نقش رویکرد و انگیزه اجتناب برای رفتار جستجوی کار بیکار
|کد مقاله||سال انتشار||مقاله انگلیسی||ترجمه فارسی||تعداد کلمات|
|26812||2012||10 صفحه PDF||سفارش دهید||محاسبه نشده|
Publisher : Elsevier - Science Direct (الزویر - ساینس دایرکت)
Journal : Journal of Vocational Behavior, Volume 80, Issue 1, February 2012, Pages 108–117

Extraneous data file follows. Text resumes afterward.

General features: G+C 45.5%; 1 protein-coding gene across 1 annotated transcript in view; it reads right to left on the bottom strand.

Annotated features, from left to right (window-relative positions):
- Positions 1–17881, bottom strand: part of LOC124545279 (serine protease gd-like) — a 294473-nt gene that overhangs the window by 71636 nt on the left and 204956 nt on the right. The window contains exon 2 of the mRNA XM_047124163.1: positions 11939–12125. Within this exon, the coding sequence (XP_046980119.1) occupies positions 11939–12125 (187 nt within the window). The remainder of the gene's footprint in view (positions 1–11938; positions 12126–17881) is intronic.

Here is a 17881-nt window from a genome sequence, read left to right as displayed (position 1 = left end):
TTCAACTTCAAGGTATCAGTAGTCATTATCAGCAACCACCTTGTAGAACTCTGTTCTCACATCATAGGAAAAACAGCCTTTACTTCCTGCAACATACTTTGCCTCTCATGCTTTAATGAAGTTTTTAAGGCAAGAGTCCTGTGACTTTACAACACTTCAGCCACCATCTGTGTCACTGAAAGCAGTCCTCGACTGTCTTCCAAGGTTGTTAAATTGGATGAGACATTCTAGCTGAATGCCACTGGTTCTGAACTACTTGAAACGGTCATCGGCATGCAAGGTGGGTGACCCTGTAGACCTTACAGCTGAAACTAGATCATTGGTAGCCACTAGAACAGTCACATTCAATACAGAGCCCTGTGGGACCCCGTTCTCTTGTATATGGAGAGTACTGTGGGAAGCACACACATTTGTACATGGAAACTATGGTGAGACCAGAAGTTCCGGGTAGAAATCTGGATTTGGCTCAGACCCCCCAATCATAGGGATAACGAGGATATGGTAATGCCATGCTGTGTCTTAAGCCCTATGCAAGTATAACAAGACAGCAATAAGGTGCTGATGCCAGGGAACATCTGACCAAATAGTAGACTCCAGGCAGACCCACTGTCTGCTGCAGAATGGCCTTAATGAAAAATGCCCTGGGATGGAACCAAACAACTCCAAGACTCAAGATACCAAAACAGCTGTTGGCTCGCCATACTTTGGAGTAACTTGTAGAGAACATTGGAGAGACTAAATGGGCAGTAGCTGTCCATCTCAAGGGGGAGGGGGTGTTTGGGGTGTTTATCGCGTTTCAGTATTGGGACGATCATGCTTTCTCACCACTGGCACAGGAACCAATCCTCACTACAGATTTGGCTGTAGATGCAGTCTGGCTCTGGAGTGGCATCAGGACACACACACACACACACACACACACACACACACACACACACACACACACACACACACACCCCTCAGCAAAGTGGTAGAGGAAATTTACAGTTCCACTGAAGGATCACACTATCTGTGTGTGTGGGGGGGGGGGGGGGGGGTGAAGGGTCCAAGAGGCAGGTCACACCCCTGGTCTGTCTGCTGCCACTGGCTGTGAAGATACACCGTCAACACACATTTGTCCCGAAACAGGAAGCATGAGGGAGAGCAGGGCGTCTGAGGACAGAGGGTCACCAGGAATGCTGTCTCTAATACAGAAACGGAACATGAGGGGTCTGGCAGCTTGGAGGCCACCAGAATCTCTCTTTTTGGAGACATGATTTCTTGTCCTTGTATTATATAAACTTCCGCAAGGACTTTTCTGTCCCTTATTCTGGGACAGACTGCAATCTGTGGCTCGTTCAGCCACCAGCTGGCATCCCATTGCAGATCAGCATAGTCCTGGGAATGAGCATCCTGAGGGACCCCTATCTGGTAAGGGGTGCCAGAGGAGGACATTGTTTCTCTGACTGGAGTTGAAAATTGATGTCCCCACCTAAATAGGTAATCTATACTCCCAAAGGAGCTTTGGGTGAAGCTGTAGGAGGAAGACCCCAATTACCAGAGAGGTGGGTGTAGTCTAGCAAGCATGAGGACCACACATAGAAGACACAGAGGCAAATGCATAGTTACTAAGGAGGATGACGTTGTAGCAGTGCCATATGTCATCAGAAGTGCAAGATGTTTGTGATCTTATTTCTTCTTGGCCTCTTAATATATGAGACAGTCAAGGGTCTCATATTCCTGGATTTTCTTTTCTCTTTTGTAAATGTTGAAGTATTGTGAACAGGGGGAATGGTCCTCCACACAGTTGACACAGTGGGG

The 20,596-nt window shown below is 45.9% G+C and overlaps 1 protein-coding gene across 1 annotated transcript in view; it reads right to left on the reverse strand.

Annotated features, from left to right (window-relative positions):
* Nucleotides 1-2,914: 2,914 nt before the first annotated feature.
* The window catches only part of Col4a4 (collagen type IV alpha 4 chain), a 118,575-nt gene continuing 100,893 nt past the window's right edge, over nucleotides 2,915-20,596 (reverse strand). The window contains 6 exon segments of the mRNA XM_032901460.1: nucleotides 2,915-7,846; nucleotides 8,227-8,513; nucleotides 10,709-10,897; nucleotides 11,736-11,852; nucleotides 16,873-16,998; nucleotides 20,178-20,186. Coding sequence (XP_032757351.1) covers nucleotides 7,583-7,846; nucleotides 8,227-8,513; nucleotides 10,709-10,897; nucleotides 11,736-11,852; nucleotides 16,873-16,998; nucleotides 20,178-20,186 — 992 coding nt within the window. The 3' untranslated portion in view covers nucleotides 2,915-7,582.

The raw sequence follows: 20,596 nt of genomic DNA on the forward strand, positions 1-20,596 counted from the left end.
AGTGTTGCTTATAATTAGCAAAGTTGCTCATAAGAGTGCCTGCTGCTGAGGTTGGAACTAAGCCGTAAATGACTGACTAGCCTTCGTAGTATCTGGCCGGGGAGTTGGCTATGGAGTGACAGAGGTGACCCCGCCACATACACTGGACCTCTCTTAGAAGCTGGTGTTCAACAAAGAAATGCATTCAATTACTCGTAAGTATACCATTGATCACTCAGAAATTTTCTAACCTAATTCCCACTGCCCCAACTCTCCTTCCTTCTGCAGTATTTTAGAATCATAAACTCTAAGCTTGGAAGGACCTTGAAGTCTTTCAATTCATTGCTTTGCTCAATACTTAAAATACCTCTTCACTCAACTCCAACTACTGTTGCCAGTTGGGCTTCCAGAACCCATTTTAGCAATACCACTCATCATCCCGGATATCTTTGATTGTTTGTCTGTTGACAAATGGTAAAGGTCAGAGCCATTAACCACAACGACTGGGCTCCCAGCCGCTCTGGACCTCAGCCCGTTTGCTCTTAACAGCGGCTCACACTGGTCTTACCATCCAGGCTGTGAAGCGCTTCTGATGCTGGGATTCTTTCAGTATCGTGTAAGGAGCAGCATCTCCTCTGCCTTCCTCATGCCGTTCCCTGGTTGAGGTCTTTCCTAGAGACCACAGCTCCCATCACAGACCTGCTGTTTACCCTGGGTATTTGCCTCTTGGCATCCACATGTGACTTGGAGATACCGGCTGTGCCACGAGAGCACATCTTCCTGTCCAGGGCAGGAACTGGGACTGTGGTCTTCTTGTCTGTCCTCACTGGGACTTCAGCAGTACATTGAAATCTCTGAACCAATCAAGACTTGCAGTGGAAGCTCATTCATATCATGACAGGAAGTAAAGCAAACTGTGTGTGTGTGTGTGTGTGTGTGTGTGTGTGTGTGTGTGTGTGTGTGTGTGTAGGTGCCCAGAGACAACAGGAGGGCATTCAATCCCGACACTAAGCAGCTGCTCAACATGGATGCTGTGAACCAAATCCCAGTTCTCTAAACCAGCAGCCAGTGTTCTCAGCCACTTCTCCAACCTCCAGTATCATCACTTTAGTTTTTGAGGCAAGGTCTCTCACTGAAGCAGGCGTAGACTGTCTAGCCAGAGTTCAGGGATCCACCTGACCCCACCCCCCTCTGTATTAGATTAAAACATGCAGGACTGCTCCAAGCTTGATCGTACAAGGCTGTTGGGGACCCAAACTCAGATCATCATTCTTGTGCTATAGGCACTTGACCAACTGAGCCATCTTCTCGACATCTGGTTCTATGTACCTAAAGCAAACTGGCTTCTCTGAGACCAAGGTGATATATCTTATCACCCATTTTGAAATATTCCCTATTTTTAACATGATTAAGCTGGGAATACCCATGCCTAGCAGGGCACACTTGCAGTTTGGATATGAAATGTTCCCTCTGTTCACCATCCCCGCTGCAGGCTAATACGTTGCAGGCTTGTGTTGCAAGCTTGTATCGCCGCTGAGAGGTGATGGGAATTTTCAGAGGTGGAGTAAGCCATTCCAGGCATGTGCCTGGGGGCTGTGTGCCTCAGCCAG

The current study investigated the role of approach and avoidance motives for unemployed job search behavior. Two approach motives (employment and PJ-fit) and two avoidance motives (low-expectation and low-interest) were distinguished. Antecedents and consequences of these motives were examined using a sample of 303 unemployed clients of reemployment agencies, and obtaining motive ratings from both the unemployed and their counselors. The findings showed that three motives (employment, low-expectation and low-interest) improved the prediction of job search behavior in addition to a set of antecedents that have been widely studied in the literature. In turn, the motives were predicted by different antecedents. The findings suggest that it is important to identify and address unemployed approach and avoidance motives since they might affect reemployment success.